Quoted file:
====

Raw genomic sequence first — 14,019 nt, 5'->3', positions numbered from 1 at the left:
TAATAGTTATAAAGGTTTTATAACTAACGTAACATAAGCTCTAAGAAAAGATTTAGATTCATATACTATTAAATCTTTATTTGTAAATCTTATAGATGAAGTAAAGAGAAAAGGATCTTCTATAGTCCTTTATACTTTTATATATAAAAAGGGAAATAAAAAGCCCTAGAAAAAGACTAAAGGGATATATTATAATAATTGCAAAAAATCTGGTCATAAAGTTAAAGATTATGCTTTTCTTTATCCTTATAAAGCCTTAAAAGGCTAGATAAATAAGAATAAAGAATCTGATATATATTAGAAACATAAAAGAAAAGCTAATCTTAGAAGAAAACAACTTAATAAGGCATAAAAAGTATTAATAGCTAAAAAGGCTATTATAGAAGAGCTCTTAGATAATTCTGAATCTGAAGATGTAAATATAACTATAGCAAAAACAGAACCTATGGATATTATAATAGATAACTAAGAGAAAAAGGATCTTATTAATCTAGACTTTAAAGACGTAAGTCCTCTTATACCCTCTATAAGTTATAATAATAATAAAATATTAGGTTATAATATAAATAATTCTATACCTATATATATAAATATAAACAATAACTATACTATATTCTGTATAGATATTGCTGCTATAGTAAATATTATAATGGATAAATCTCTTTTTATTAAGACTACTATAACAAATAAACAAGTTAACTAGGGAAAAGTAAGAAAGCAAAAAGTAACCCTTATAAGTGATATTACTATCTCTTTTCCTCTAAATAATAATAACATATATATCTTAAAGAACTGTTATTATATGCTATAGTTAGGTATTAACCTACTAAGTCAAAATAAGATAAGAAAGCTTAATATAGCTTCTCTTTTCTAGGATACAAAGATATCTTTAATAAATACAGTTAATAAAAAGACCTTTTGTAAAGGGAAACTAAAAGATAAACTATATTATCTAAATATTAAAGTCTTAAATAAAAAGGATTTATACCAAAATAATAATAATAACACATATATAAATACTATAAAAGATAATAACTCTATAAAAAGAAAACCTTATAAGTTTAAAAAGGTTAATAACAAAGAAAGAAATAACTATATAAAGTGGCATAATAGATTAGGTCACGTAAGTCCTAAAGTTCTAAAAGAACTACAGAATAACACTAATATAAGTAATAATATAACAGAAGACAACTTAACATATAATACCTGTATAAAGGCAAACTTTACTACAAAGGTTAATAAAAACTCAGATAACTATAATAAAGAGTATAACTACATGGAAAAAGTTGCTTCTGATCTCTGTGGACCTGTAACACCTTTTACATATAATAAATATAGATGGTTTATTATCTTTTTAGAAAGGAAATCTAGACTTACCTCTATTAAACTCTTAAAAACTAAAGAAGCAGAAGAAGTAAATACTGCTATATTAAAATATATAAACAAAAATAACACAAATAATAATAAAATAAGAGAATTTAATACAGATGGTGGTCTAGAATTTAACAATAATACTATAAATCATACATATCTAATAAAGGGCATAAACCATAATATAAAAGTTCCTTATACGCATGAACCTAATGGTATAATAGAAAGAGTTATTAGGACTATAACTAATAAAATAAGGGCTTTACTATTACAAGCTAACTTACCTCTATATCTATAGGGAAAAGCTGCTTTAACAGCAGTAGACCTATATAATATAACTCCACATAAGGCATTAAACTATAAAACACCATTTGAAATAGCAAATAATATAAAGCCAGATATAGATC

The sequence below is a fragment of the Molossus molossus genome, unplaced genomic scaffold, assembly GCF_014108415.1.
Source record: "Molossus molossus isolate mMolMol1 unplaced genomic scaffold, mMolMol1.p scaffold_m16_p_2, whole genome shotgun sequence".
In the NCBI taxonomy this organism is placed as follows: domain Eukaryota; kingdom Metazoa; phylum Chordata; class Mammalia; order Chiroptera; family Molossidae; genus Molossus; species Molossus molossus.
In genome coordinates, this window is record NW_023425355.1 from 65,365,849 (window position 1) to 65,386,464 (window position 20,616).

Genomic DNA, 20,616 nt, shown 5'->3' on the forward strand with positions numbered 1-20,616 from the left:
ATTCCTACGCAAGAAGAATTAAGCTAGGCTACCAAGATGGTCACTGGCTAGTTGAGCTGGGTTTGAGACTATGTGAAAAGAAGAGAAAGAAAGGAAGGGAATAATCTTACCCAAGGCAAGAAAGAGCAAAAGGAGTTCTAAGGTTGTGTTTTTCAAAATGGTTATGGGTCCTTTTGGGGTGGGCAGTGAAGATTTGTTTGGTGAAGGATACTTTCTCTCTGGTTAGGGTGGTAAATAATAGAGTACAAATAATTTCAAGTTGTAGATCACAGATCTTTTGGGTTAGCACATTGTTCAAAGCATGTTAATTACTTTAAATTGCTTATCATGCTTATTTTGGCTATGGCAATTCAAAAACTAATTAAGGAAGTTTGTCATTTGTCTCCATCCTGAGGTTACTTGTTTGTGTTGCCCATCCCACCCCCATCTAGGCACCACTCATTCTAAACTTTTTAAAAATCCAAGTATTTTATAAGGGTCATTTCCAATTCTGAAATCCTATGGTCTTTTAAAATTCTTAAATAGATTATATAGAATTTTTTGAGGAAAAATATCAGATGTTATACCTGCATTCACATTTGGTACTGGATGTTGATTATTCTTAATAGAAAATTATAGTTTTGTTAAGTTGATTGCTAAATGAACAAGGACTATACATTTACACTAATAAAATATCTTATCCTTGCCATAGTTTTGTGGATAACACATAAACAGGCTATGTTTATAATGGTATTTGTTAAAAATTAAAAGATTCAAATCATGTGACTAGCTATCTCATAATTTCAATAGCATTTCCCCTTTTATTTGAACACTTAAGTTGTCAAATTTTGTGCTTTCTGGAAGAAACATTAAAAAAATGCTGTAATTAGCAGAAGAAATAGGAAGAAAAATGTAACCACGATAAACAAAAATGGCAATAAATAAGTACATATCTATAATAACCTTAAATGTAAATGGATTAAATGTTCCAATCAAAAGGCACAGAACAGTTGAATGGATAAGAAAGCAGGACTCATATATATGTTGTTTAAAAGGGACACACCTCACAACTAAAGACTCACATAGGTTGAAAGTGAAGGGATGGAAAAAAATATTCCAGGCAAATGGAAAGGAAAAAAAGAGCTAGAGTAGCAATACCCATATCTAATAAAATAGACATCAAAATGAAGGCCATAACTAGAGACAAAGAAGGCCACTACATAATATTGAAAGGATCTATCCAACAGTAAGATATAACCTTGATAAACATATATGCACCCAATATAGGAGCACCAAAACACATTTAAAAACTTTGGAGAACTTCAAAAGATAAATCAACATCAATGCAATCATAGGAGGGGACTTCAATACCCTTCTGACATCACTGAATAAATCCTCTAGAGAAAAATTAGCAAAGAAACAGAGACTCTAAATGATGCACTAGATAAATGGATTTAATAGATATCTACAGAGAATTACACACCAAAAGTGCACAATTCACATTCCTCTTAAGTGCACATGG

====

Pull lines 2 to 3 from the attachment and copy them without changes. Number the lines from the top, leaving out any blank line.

TAATAGTTATAAAGGTTTTATAACTAACGTAACATAAGCTCTAAGAAAAGATTTAGATTCATATACTATTAAATCTTTATTTGTAAATCTTATAGATGAAGTAAAGAGAAAAGGATCTTCTATAGTCCTTTATACTTTTATATATAAAAAGGGAAATAAAAAGCCCTAGAAAAAGACTAAAGGGATATATTATAATAATTGCAAAAAATCTGGTCATAAAGTTAAAGATTATGCTTTTCTTTATCCTTATAAAGCCTTAAAAGGCTAGATAAATAAGAATAAAGAATCTGATATATATTAGAAACATAAAAGAAAAGCTAATCTTAGAAGAAAACAACTTAATAAGGCATAAAAAGTATTAATAGCTAAAAAGGCTATTATAGAAGAGCTCTTAGATAATTCTGAATCTGAAGATGTAAATATAACTATAGCAAAAACAGAACCTATGGATATTATAATAGATAACTAAGAGAAAAAGGATCTTATTAATCTAGACTTTAAAGACGTAAGTCCTCTTATACCCTCTATAAGTTATAATAATAATAAAATATTAGGTTATAATATAAATAATTCTATACCTATATATATAAATATAAACAATAACTATACTATATTCTGTATAGATATTGCTGCTATAGTAAATATTATAATGGATAAATCTCTTTTTATTAAGACTACTATAACAAATAAACAAGTTAACTAGGGAAAAGTAAGAAAGCAAAAAGTAACCCTTATAAGTGATATTACTATCTCTTTTCCTCTAAATAATAATAACATATATATCTTAAAGAACTGTTATTATATGCTATAGTTAGGTATTAACCTACTAAGTCAAAATAAGATAAGAAAGCTTAATATAGCTTCTCTTTTCTAGGATACAAAGATATCTTTAATAAATACAGTTAATAAAAAGACCTTTTGTAAAGGGAAACTAAAAGATAAACTATATTATCTAAATATTAAAGTCTTAAATAAAAAGGATTTATACCAAAATAATAATAATAACACATATATAAATACTATAAAAGATAATAACTCTATAAAAAGAAAACCTTATAAGTTTAAAAAGGTTAATAACAAAGAAAGAAATAACTATATAAAGTGGCATAATAGATTAGGTCACGTAAGTCCTAAAGTTCTAAAAGAACTACAGAATAACACTAATATAAGTAATAATATAACAGAAGACAACTTAACATATAATACCTGTATAAAGGCAAACTTTACTACAAAGGTTAATAAAAACTCAGATAACTATAATAAAGAGTATAACTACATGGAAAAAGTTGCTTCTGATCTCTGTGGACCTGTAACACCTTTTACATATAATAAATATAGATGGTTTATTATCTTTTTAGAAAGGAAATCTAGACTTACCTCTATTAAACTCTTAAAAACTAAAGAAGCAGAAGAAGTAAATACTGCTATATTAAAATATATAAACAAAAATAACACAAATAATAATAAAATAAGAGAATTTAATACAGATGGTGGTCTAGAATTTAACAATAATACTATAAATCATACATATCTAATAAAGGGCATAAACCATAATATAAAAGTTCCTTATACGCATGAACCTAATGGTATAATAGAAAGAGTTATTAGGACTATAACTAATAAAATAAGGGCTTTACTATTACAAGCTAACTTACCTCTATATCTATAGGGAAAAGCTGCTTTAACAGCAGTAGACCTATATAATATAACTCCACATAAGGCATTAAACTATAAAACACCATTTGAAATAGCAAATAATATAAAGCCAGATATAGATC

The sequence below is a fragment of the Molossus molossus genome, unplaced genomic scaffold, assembly GCF_014108415.1.